Humshaugh lies in mid-Northumberland on the banks of the River North Tyne, a few kilometres north of Hexham. Archaeological remains in the parish date from prehistoric times to the 20th century. The most famous remains are Roman, with Hadrian's Wall, its milecastles, turrets, and the impressive remains of Chesters Roman fort.
A flint knife found at Keepershield is probably the oldest piece of evidence for humans being in the parish. The blade of this prehistoric flint was finely worked and may have been used to cut hides or meat. In the Bronze Age someone was buried at Rye Hill as their inhumation was discovered buried in a pot called a food vessel. Evidence of the ritual side of prehistoric life is also found on Chesters bridge abutment where the Romans used a stone with a Neolithic cup mark carved on it.
In contrast, the Romans left a great deal of evidence behind them, all of it associated with the military presence along Hadrian's Wall. Humshaugh has some of the very best Roman remains in the country, none more so than Chesters Roman fort. Here, there are traces of a civilian settlement, a bath house, cemeteries, a road, a temple and a well, as well as a Roman bridge of monumental proportions that carried Hadrian's Wall across the River North Tyne.
The people of the early medieval period have left hardly any evidence behind. All that has been found here is a bronze brooch discovered at Chesters Roman fort in the 19th century.
In medieval times people lived in villages at Haughton and Walwick. Over the years Walwick has merely shrunk in size, but Haughton was removed entirely when the grounds of Haughton Castle were laid out in the early 19th century. Upstream of Chesters Roman fort, medieval people chose Chollerford as the place to cross the River North Tyne. A number of bridges were built here and destroyed by floods until the present bridge was completed in 1775. People living in this area also had to contend with the ravages of warfare between England and Scotland in medieval times and those who could afford it built defensive houses to protect themselves. Haughton Castle was just such a building and although it began life as a hall house in the late 13th century, over the years it was altered and fortified and was first called a `castle' in 1377.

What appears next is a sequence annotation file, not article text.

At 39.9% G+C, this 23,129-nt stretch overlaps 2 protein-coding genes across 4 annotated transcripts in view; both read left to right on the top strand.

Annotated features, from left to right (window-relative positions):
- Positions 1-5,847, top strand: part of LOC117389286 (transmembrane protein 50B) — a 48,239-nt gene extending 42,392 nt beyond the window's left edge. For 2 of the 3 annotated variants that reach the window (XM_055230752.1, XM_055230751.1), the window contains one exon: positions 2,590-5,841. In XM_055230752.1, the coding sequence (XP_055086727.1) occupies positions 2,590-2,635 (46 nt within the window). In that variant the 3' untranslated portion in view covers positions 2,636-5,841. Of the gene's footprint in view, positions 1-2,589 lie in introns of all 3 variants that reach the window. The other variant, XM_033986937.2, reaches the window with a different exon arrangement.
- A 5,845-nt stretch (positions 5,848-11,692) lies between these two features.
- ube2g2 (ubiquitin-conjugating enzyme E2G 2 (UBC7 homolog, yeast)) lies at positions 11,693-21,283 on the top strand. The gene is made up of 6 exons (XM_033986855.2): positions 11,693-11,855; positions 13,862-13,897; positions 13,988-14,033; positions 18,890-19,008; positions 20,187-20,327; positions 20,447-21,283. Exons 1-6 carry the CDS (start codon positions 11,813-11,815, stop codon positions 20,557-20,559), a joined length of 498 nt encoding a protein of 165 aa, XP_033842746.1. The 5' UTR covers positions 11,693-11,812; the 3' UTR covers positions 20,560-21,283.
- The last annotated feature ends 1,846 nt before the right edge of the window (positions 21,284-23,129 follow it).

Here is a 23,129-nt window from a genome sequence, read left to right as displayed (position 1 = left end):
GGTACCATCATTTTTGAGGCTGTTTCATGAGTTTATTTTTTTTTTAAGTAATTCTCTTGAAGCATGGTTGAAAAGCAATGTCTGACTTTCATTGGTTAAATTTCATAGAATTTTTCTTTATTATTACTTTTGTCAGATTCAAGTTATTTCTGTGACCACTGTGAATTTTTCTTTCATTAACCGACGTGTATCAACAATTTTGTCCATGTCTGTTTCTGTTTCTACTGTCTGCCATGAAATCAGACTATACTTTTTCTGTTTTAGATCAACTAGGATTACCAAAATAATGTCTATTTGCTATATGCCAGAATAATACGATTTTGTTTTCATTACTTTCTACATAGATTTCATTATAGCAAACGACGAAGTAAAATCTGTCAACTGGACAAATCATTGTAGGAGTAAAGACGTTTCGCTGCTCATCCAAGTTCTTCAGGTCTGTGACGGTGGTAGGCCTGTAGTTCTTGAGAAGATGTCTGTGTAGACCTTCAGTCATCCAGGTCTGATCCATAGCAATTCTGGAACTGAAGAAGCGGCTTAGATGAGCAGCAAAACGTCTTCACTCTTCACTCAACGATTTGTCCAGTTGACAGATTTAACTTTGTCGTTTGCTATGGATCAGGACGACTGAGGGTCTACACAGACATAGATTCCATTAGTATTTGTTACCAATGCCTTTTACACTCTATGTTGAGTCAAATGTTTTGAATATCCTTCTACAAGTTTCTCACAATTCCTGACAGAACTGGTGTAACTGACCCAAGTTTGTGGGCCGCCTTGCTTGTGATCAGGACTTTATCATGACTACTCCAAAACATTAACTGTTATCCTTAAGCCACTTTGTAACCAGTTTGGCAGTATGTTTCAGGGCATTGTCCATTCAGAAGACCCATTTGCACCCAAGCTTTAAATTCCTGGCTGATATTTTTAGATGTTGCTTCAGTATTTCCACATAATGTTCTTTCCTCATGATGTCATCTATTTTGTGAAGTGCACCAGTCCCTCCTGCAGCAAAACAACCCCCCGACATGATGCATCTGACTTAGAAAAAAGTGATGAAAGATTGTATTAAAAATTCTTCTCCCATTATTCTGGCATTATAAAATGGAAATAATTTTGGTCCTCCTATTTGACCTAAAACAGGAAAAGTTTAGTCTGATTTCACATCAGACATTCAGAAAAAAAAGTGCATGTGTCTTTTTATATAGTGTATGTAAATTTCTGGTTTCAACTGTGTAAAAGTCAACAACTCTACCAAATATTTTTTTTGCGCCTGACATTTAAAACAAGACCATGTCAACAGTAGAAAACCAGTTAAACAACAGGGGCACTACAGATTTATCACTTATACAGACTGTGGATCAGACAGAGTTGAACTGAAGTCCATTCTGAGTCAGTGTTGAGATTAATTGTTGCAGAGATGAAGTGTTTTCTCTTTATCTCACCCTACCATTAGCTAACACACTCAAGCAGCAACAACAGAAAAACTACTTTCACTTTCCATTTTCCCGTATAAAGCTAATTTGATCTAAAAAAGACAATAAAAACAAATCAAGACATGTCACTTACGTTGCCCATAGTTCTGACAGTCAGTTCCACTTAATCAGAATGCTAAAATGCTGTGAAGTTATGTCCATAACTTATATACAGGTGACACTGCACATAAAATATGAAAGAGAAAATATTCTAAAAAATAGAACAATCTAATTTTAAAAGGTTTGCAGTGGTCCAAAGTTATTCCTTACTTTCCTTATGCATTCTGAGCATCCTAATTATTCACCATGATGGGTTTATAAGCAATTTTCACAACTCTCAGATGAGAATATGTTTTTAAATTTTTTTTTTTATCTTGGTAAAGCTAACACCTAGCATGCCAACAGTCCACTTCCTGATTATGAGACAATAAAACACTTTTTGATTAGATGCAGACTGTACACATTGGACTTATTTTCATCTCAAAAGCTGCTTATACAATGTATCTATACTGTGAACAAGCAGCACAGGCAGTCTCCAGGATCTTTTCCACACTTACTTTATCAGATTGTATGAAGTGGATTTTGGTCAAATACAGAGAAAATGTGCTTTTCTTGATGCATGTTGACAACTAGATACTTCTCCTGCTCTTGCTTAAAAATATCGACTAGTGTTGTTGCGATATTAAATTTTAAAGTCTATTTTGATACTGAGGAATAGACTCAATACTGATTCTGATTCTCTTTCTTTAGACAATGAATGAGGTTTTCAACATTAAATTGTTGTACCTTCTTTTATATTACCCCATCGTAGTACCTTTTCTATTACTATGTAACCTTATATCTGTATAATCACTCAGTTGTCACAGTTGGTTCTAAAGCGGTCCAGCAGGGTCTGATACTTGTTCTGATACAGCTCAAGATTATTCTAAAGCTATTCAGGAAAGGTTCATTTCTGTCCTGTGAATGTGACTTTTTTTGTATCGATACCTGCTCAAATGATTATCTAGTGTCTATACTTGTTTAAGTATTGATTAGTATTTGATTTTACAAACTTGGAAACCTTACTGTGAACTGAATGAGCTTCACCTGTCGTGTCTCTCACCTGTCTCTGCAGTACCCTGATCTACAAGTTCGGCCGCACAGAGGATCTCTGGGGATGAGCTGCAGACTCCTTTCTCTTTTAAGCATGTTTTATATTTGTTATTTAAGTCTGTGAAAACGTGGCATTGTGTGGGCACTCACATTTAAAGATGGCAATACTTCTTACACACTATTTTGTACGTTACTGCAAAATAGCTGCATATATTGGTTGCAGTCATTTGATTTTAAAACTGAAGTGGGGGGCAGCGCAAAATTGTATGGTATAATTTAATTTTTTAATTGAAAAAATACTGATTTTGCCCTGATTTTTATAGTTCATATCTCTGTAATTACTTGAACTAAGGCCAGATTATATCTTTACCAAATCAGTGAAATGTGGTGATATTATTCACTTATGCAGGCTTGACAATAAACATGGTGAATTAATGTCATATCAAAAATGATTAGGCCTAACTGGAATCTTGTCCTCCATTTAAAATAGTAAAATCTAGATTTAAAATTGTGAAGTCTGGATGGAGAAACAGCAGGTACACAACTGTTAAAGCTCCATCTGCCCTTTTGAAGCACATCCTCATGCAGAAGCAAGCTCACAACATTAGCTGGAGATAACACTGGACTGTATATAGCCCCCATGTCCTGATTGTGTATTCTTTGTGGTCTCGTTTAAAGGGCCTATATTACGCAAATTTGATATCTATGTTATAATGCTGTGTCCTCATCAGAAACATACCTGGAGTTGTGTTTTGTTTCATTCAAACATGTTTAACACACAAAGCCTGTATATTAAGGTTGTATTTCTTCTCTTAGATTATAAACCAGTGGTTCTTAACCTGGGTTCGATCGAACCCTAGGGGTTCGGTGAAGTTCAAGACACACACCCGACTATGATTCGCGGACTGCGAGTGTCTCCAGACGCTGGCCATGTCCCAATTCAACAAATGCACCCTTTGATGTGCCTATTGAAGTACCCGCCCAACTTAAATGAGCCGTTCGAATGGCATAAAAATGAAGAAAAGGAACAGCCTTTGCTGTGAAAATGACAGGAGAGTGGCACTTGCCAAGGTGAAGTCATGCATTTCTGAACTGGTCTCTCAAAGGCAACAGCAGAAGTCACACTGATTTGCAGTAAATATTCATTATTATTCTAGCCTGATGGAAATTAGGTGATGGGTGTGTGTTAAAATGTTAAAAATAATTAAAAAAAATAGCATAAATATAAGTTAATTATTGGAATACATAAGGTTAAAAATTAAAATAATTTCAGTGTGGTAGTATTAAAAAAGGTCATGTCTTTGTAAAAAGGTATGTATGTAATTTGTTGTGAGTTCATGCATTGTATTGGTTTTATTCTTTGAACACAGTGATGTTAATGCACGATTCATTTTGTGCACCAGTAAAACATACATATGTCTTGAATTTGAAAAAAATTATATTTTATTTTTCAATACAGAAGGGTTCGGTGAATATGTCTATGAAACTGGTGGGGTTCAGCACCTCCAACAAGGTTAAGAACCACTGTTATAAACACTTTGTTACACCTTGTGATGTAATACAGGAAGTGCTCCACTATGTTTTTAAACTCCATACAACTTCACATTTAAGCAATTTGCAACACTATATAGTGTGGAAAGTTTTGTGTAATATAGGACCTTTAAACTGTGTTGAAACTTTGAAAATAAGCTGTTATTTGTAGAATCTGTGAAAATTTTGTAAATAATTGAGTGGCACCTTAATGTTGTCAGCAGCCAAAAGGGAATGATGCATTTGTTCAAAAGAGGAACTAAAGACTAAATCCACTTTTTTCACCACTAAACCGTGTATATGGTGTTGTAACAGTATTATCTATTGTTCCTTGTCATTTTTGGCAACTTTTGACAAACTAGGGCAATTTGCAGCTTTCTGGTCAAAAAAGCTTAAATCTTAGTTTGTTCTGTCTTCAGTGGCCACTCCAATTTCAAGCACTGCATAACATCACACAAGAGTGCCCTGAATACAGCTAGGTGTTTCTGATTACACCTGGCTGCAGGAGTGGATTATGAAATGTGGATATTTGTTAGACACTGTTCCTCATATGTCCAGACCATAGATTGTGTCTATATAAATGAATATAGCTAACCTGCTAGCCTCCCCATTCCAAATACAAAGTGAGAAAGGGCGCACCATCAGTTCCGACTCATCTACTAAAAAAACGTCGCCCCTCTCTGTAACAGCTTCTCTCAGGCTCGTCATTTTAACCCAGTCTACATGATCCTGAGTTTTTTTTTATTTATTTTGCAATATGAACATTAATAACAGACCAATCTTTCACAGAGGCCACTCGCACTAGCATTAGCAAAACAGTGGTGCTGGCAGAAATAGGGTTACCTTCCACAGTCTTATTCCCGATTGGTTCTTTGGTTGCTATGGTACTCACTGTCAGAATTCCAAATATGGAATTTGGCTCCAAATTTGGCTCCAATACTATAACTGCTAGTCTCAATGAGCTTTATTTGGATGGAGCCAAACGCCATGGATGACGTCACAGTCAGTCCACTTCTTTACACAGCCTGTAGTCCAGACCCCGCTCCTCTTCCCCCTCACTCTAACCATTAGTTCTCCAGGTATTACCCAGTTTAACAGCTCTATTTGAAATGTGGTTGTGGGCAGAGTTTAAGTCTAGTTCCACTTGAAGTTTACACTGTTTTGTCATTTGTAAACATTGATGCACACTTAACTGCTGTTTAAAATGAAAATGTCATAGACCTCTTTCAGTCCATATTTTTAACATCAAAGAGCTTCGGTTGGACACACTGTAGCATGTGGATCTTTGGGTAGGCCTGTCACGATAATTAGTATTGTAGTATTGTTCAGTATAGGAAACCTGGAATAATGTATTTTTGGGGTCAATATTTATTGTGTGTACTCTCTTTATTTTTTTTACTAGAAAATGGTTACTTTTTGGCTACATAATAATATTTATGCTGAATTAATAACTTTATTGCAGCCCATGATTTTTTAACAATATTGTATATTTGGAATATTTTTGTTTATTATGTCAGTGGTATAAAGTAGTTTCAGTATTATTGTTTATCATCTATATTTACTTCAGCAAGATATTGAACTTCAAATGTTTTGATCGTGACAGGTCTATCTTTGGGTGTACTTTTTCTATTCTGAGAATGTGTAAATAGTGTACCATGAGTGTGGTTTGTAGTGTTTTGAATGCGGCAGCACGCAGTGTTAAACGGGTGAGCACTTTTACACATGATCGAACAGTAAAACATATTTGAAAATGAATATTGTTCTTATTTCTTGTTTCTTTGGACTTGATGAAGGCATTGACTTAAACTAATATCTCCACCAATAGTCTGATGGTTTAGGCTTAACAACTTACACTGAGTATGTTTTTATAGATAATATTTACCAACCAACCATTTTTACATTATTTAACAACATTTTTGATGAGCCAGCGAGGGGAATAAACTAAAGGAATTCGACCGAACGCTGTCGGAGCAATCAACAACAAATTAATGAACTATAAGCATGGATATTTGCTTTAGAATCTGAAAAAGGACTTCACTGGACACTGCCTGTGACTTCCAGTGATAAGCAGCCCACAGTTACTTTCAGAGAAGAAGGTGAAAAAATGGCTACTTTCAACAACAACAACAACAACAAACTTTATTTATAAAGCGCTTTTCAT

Reivers continued to make the border regions of England and Scotland a troubled place to live into the 17th century. Those who could afford it built defended farmhouses, or bastles to protect themselves and their animals from the fighting between different border families. The village of Humshaugh has a number of bastles, since converted to modern living, such as Linden House, Dale House and Cottage and Humshaugh House. Unfortunately, Haughton Castle had gone into decline and in 1541 a raid by Armstrongs, Elliots and Crosiers saw nine horses and goods worth £40 stolen.
The 18th century brought with it a more peaceful way of life and people began to invest more in their surroundings and build less defensive houses. Haughton Castle was transformed into a fashionable country house and some of the bastles in Humshaugh village were altered and extended for more comfortable living. Country houses were built at Walwick and Chesters, and a landscape park was laid out at Haughton, and gardens at Wester Hall. Farming also began to develop more productive and innovative methods and series of fine farmhouses and planned farms were built in the 18th and 19th centuries, such as Coldwell and Haughton Strother. Other economic activities developed, including a paper mill at Haughton, lime burning at Halfway House to improve the fertility of the land, and a dovecote was built at Humshaugh to breed pigeons and doves.
Today, Humshaugh is an excellent place to find out more about the Romans in Northumberland with Chesters Roman fort and its museum open to visitors all year round.
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